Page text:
Thursday 16 October 2014

Using Google Earth as a tool for research presentations

MEED October 16, 2014,

Environmental and/or ecological educators focus on a broad range of topics from global to regional scales and although they may be able to convey their general message to an audience, it is often much more difficult to really drive home a full understanding of the spatial scale, the magnitude or even the impact of a given event or process.

Conventional maps are great for displaying one or two key messages, but lack the ability to tune into the interests of every individual and are generally difficult to tell a whole story with. Interactive maps embedded into webpages can be OK to play around with in the short term, but these lack guidance.

The Google Earth division of Google's empire has recently taken several massive leaps in the development of a full suite of new-ish user friendly tools (links below) to create customized guided tours & research presentations right into the program itself. It is now possible to quickly create a full guided research presentation with embedded slides, figures, pictures text, tours, overlays, videos and anything else you can think of. All of this is then shareable in a single KMZ/KML file (stands for Keyhole Markup Language).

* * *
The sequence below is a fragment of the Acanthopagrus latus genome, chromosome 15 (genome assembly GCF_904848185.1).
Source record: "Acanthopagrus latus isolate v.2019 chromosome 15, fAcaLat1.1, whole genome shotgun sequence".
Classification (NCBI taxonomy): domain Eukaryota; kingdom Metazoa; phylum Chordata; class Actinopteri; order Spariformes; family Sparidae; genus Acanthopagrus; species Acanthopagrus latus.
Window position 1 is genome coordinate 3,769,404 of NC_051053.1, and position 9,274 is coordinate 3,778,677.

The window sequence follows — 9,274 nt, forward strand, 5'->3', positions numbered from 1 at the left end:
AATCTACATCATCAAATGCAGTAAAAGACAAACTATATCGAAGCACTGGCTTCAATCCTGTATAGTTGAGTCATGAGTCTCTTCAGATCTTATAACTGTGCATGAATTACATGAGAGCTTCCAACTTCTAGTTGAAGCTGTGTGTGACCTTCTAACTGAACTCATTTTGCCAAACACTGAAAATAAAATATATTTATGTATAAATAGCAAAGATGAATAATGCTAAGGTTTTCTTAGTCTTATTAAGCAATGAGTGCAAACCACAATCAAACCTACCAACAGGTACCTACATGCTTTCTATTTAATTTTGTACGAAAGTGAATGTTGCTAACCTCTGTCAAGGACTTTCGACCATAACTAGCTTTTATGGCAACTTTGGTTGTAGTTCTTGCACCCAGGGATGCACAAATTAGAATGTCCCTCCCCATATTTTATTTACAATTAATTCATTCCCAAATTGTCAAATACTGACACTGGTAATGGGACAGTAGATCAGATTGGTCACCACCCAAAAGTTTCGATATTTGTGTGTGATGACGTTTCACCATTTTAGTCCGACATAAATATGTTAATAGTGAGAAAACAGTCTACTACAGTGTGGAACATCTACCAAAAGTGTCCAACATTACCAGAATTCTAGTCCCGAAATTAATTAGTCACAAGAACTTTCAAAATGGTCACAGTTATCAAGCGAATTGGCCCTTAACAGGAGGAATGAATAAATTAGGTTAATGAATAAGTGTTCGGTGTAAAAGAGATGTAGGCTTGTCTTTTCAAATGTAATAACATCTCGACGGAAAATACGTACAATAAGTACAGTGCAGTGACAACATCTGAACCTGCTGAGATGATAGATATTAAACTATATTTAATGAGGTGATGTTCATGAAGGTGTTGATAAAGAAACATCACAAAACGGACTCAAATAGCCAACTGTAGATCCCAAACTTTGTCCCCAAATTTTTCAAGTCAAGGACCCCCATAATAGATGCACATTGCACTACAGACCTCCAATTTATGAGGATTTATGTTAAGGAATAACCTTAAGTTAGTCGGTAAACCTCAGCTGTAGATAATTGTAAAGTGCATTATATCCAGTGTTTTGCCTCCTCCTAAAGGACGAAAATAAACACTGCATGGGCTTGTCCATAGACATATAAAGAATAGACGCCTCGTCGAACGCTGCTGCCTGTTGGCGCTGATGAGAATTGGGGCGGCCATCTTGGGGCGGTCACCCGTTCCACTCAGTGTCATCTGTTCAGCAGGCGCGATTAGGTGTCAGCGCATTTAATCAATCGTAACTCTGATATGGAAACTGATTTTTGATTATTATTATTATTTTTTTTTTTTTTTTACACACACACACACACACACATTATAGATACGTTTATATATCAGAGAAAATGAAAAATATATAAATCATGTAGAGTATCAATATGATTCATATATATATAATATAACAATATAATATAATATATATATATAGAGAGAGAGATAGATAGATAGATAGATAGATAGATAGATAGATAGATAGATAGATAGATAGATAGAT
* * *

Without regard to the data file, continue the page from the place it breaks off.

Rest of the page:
The ability to play around with a presentation and tour within Google Earth allows users a connection to place. Files and KMZ projects can be added together & overlayed just as in any GIS software packages, but with the simplicity and speed of Google Earth. The links below offer some inspiration & guidance to help begin preparing material for your own project:

Google Earth showcase
Examples with climate change
Amazing case studies

For assistance in designing your own custom applications, tours or shows try working through some of the Google Earth Outreach tutorials:
- Annotating Google Earth
Storytelling with maps using Tour Builder
- Importing GIS data into Earth

R Programming language meets Google Earth: plotKML
Visualization of spatial and spatio-temporal objects in Google Earth

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